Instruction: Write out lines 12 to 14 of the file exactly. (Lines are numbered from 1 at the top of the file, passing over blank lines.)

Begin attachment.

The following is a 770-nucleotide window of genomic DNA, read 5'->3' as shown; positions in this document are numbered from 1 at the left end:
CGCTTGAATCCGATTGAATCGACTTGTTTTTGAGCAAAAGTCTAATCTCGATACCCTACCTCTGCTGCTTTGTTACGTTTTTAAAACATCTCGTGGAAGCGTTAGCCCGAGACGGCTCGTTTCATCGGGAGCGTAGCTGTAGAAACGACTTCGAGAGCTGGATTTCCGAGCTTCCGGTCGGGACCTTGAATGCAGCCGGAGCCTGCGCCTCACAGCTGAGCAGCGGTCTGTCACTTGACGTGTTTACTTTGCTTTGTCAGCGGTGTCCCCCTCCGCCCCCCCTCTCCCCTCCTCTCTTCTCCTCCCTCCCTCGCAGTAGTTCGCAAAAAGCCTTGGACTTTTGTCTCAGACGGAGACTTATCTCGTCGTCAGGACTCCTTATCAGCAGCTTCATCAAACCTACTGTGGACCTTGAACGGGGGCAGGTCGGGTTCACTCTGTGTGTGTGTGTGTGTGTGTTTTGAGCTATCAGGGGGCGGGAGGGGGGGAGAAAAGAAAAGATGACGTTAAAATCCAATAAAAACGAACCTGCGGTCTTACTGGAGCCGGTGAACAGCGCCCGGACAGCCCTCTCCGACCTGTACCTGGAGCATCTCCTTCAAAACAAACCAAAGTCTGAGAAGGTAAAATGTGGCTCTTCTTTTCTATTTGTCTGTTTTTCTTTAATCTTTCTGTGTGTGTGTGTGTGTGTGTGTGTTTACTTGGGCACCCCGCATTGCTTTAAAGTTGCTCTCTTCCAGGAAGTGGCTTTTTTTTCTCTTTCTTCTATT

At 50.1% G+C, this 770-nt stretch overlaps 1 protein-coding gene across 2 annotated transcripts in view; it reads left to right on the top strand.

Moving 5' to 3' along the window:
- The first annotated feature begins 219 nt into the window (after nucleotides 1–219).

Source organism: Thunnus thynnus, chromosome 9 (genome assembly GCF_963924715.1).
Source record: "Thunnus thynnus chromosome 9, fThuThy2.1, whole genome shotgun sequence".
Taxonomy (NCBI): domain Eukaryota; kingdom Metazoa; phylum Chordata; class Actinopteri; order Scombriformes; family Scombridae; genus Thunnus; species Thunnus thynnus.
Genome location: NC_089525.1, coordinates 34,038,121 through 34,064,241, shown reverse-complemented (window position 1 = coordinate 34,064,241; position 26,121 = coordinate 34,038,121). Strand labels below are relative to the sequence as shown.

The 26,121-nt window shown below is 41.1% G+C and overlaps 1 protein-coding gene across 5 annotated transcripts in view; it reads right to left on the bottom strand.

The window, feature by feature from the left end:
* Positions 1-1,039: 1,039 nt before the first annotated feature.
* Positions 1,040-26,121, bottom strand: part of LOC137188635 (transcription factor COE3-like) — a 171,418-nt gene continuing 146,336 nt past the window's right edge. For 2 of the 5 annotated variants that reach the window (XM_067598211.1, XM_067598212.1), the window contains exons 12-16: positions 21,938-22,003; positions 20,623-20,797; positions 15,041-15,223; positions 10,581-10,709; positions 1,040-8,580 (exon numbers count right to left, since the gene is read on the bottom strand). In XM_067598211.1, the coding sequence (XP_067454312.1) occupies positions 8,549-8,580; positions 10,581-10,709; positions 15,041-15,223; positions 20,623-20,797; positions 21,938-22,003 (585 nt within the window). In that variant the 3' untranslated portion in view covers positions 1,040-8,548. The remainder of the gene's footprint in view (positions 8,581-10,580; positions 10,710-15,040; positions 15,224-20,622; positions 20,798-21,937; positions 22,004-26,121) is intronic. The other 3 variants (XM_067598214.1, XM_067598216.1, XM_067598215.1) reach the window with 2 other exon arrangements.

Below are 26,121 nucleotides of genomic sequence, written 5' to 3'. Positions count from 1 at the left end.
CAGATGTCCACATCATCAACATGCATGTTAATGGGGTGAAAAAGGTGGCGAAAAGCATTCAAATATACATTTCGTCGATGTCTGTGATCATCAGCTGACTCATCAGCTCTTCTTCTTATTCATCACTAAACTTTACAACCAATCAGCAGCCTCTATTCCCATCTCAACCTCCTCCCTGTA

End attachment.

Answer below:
* Positions 1-1,039: 1,039 nt before the first annotated feature.
* Positions 1,040-26,121, bottom strand: part of LOC137188635 (transcription factor COE3-like) — a 171,418-nt gene continuing 146,336 nt past the window's right edge. For 2 of the 5 annotated variants that reach the window (XM_067598211.1, XM_067598212.1), the window contains exons 12-16: positions 21,938-22,003; positions 20,623-20,797; positions 15,041-15,223; positions 10,581-10,709; positions 1,040-8,580 (exon numbers count right to left, since the gene is read on the bottom strand). In XM_067598211.1, the coding sequence (XP_067454312.1) occupies positions 8,549-8,580; positions 10,581-10,709; positions 15,041-15,223; positions 20,623-20,797; positions 21,938-22,003 (585 nt within the window). In that variant the 3' untranslated portion in view covers positions 1,040-8,548. The remainder of the gene's footprint in view (positions 8,581-10,580; positions 10,710-15,040; positions 15,224-20,622; positions 20,798-21,937; positions 22,004-26,121) is intronic. The other 3 variants (XM_067598214.1, XM_067598216.1, XM_067598215.1) reach the window with 2 other exon arrangements.

Below are 26,121 nucleotides of genomic sequence, written 5' to 3'. Positions count from 1 at the left end.